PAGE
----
... and went both ways: It is interesting to watch how eBooks are evolving. On one hand, eBooks are turning into multimedia items that soon will not resemble books at all. In fact, they won't be. Amazon's latest Kindle (Fire) has become more than a book reader. It is in fact a cheap competitor to the iPad with the ability to process a variety of entertainment and educational formats. Books now have a tendency to become, well, movies. On the other hand, the very complexity of migrating material into various eBook formats has led to entrepeneurial businesses like Smashwords and Bookbaby, which are making text-heavy files (read: books) almost stupidly easy to produce and distribute. Thus, there could be more text-heavy books--such as novels and non-fiction works with simple format--than there have ever been before. This is a continuing irony. Even as the traditional book business--with its traditional publishers, traditional printers, and traditional bookstore distribution--seems to be collapsing, more titles than ever are being published. That's all thanks to technology, both the tools that make professional preparation easier and the ones that make delivery of the content more efficient and less risky. If you've got a lot of nerve, this is a great time to be in publishing. The Publishing Pro, LLC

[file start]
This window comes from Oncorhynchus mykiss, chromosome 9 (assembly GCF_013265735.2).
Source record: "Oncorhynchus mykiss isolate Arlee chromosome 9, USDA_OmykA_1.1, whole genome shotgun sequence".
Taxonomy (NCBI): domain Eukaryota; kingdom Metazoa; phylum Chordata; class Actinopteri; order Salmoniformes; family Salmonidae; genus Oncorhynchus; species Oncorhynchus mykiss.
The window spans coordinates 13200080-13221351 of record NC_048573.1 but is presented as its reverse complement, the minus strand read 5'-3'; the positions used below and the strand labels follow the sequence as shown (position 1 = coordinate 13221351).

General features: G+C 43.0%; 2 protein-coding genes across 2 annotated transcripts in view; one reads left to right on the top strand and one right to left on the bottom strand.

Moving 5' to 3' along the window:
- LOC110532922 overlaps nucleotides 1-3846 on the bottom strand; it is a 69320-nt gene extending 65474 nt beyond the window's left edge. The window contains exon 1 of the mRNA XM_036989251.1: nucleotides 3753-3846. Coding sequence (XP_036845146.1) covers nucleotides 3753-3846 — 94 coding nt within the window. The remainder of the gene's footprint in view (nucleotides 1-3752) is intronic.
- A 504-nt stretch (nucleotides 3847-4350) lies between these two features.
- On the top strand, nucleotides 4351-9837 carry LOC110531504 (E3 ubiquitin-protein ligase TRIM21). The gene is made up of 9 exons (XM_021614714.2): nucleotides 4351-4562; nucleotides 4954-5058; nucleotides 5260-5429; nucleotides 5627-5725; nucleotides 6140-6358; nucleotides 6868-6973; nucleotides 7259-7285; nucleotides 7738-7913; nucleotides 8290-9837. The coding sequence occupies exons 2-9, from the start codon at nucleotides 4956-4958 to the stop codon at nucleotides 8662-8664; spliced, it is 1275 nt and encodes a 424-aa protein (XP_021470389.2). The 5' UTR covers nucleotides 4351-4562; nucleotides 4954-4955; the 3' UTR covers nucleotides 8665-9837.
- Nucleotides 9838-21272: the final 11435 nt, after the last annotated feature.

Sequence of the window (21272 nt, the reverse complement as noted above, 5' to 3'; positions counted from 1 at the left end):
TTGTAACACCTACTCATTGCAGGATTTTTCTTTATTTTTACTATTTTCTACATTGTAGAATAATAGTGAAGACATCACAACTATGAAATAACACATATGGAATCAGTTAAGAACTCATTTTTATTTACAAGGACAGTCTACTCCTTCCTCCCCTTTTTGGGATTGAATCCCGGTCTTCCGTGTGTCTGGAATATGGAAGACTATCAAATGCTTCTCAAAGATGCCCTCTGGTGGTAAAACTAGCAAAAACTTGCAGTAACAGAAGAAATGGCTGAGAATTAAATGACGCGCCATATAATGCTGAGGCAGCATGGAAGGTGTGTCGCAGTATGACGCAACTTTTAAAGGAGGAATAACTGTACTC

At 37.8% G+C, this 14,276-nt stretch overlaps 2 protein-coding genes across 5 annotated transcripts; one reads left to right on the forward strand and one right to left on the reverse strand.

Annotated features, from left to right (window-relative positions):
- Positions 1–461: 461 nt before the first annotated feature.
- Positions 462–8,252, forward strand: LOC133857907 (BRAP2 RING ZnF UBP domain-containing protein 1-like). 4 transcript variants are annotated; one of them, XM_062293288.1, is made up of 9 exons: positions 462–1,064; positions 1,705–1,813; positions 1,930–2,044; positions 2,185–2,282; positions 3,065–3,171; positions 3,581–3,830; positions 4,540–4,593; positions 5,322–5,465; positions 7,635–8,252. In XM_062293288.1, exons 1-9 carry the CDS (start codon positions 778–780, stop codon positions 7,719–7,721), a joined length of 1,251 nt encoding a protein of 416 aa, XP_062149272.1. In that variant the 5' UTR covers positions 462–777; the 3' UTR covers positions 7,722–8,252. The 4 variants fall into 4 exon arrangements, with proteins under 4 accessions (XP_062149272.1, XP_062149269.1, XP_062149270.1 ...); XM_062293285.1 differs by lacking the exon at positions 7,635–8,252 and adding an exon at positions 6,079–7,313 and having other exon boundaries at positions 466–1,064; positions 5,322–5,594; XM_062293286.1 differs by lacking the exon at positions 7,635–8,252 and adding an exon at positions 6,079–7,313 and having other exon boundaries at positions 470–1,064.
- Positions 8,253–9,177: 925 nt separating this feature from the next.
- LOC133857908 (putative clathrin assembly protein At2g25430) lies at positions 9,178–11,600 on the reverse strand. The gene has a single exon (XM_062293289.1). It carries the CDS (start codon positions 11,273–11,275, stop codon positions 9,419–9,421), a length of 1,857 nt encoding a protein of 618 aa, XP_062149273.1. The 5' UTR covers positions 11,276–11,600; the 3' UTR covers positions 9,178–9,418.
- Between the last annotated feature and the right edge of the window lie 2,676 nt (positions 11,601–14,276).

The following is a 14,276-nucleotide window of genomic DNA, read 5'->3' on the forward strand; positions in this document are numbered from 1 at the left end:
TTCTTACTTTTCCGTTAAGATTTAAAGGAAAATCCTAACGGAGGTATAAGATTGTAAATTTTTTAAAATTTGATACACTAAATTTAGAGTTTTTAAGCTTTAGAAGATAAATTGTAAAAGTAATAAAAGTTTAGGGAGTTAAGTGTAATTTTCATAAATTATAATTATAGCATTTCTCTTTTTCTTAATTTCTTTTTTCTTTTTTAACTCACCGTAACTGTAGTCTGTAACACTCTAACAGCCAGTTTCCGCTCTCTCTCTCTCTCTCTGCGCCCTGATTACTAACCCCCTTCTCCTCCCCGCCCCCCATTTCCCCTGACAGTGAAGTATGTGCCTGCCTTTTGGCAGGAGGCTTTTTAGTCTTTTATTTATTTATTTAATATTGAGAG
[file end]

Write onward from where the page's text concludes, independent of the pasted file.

Monday, October 31, 2011

New Service Coming from The Publishing Pro

eBook Preparation for Publishing Pro will soon be helping authors prepare their books for, a publishing and distribution platform for eBooks. We have chosen to work with Smashwords, at least for the time being, because they have been in business since May 2008 (an eternity in this business) and because their publishing model allows you to build one file, a somewhat simplified Word file, that their software converts to usable files for the various eBook devices and platforms (iPhone, iPod Touch, Amazon Kindle, Barnes and Noble Nook, Sony Reader, among others). Having to format individual files for all of these outfits is a burden that only large publishers can tolerate.